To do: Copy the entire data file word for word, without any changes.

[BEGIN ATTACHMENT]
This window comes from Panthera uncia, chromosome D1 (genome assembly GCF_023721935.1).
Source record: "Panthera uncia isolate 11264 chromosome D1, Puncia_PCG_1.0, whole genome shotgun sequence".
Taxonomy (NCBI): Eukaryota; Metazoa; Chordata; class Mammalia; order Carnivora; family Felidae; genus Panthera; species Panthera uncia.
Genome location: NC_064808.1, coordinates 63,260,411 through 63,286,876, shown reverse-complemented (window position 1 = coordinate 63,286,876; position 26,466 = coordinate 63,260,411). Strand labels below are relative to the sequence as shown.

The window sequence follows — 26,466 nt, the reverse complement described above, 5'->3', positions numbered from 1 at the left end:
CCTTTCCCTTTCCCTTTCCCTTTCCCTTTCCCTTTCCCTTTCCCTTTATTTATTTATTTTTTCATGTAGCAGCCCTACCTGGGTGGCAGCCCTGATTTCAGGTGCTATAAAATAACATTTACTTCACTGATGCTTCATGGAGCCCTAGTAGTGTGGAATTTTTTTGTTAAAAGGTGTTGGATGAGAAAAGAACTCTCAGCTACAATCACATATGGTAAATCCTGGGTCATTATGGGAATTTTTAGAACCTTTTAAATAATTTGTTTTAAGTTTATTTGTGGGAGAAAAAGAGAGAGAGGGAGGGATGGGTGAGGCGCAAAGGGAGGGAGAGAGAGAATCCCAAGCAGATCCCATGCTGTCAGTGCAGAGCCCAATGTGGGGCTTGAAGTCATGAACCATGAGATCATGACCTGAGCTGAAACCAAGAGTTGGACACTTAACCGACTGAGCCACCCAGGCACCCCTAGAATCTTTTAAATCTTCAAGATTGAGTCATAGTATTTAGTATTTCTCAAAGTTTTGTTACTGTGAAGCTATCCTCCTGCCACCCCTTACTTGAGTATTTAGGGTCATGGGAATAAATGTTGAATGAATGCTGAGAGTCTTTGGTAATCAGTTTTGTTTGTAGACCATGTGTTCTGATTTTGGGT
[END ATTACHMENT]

This window comes from Panthera uncia, chromosome D1 (genome assembly GCF_023721935.1).
Source record: "Panthera uncia isolate 11264 chromosome D1, Puncia_PCG_1.0, whole genome shotgun sequence".
Taxonomy (NCBI): Eukaryota; Metazoa; Chordata; class Mammalia; order Carnivora; family Felidae; genus Panthera; species Panthera uncia.
Genome location: NC_064808.1, coordinates 63,260,411 through 63,286,876, shown reverse-complemented (window position 1 = coordinate 63,286,876; position 26,466 = coordinate 63,260,411). Strand labels below are relative to the sequence as shown.

The window sequence follows — 26,466 nt, the reverse complement described above, 5'->3', positions numbered from 1 at the left end:
CCTTTCCCTTTCCCTTTCCCTTTCCCTTTCCCTTTCCCTTTCCCTTTATTTATTTATTTTTTCATGTAGCAGCCCTACCTGGGTGGCAGCCCTGATTTCAGGTGCTATAAAATAACATTTACTTCACTGATGCTTCATGGAGCCCTAGTAGTGTGGAATTTTTTTGTTAAAAGGTGTTGGATGAGAAAAGAACTCTCAGCTACAATCACATATGGTAAATCCTGGGTCATTATGGGAATTTTTAGAACCTTTTAAATAATTTGTTTTAAGTTTATTTGTGGGAGAAAAAGAGAGAGAGGGAGGGATGGGTGAGGCGCAAAGGGAGGGAGAGAGAGAATCCCAAGCAGATCCCATGCTGTCAGTGCAGAGCCCAATGTGGGGCTTGAAGTCATGAACCATGAGATCATGACCTGAGCTGAAACCAAGAGTTGGACACTTAACCGACTGAGCCACCCAGGCACCCCTAGAATCTTTTAAATCTTCAAGATTGAGTCATAGTATTTAGTATTTCTCAAAGTTTTGTTACTGTGAAGCTATCCTCCTGCCACCCCTTACTTGAGTATTTAGGGTCATGGGAATAAATGTTGAATGAATGCTGAGAGTCTTTGGTAATCAGTTTTGTTTGTAGACCATGTGTTCTGATTTTGGGT